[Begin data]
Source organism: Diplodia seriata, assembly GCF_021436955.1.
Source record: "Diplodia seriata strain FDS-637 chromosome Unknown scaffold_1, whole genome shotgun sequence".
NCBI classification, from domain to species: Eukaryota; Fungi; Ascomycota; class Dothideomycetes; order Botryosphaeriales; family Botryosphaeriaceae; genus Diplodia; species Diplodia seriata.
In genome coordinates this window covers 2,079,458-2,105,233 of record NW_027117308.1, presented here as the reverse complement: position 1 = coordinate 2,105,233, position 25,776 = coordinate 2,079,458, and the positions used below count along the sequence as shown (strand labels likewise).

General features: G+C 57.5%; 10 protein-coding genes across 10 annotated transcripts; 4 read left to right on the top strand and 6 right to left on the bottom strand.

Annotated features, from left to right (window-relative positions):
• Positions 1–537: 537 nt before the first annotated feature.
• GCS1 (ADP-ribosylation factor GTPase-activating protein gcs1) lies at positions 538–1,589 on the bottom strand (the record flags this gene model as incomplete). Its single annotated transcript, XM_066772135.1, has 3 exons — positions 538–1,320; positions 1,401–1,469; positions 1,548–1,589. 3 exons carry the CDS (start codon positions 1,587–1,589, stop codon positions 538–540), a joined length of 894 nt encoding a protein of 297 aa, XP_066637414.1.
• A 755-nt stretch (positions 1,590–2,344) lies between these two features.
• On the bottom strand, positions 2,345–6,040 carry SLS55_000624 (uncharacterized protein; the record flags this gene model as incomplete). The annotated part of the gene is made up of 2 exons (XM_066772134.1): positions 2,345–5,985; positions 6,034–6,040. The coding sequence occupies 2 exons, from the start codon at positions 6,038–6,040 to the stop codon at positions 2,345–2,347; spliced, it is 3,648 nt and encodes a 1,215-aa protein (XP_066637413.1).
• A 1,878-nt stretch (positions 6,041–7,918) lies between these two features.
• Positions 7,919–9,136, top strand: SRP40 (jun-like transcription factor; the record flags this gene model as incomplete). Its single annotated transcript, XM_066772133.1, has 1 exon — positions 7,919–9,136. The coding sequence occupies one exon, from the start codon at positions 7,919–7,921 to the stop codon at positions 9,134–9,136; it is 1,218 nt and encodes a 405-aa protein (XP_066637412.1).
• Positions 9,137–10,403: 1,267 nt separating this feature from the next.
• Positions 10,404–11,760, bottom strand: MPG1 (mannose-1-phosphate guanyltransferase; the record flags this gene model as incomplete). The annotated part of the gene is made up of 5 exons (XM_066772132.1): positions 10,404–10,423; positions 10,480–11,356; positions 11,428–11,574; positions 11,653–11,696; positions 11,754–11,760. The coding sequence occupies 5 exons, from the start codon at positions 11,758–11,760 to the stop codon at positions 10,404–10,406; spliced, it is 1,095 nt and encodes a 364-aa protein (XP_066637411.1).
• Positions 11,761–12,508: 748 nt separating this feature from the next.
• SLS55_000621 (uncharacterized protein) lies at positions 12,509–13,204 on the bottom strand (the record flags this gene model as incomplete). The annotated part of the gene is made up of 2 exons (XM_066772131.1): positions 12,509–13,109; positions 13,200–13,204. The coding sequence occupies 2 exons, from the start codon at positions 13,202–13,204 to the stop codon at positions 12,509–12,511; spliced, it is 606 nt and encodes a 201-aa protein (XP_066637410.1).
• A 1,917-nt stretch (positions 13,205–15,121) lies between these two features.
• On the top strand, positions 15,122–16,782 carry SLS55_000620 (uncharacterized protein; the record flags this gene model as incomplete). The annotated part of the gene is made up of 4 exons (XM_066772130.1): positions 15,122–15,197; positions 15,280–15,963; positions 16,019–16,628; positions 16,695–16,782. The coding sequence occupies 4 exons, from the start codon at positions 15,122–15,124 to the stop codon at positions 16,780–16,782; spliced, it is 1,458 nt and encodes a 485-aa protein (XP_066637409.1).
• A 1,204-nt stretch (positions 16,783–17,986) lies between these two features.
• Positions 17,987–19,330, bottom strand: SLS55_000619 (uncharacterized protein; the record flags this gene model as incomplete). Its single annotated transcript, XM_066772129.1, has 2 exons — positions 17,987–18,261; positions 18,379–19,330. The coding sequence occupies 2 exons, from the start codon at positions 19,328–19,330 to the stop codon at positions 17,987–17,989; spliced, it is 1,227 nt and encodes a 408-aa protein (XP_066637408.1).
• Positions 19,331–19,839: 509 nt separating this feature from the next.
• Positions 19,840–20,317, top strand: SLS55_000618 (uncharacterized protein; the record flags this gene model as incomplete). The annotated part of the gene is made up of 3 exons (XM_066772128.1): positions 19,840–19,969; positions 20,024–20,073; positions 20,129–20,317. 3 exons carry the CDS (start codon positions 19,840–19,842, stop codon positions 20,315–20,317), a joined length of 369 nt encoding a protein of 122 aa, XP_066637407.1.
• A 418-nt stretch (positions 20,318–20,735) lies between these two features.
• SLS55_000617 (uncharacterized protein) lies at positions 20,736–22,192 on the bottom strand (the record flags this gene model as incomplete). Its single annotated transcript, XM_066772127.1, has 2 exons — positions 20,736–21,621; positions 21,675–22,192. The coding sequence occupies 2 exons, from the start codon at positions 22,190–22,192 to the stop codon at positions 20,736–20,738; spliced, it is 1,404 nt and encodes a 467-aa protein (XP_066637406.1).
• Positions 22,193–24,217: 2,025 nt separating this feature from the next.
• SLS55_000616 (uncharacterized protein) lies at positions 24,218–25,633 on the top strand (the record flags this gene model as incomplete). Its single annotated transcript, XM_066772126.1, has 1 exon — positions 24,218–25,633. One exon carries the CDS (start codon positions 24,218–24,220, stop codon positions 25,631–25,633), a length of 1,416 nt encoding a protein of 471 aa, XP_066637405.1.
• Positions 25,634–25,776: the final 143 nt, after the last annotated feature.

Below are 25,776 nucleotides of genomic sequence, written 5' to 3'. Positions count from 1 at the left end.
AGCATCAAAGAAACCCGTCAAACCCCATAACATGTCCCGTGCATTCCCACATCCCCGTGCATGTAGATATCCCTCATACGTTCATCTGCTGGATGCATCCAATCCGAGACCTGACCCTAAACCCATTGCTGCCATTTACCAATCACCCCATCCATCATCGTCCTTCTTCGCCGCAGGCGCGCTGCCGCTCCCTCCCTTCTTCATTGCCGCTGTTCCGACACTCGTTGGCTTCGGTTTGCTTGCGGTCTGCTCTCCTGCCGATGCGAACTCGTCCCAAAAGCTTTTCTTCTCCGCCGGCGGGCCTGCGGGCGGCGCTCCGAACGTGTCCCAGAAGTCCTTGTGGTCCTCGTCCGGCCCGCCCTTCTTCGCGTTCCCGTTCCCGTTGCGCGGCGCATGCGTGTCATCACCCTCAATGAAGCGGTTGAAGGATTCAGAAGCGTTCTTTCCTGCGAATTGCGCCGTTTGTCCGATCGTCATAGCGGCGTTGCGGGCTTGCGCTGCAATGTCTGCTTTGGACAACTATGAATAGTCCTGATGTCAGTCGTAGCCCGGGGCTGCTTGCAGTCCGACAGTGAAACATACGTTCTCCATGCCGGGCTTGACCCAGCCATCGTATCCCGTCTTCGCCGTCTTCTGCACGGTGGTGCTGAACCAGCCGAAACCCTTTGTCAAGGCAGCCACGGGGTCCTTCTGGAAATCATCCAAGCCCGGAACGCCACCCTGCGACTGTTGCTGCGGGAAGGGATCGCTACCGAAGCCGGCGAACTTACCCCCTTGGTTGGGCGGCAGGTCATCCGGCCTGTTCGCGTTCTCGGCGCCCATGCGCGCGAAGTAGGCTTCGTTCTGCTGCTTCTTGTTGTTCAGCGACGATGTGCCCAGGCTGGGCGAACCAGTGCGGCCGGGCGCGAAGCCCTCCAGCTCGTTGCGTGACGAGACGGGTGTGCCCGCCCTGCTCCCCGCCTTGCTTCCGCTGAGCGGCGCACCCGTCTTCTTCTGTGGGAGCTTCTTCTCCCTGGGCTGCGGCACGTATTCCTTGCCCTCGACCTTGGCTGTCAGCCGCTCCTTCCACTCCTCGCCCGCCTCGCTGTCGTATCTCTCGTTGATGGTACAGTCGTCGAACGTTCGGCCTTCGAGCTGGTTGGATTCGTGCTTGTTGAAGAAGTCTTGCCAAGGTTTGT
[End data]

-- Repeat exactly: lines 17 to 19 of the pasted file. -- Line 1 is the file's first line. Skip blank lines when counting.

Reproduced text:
• A 1,917-nt stretch (positions 13,205–15,121) lies between these two features.
• On the top strand, positions 15,122–16,782 carry SLS55_000620 (uncharacterized protein; the record flags this gene model as incomplete). The annotated part of the gene is made up of 4 exons (XM_066772130.1): positions 15,122–15,197; positions 15,280–15,963; positions 16,019–16,628; positions 16,695–16,782. The coding sequence occupies 4 exons, from the start codon at positions 15,122–15,124 to the stop codon at positions 16,780–16,782; spliced, it is 1,458 nt and encodes a 485-aa protein (XP_066637409.1).
• A 1,204-nt stretch (positions 16,783–17,986) lies between these two features.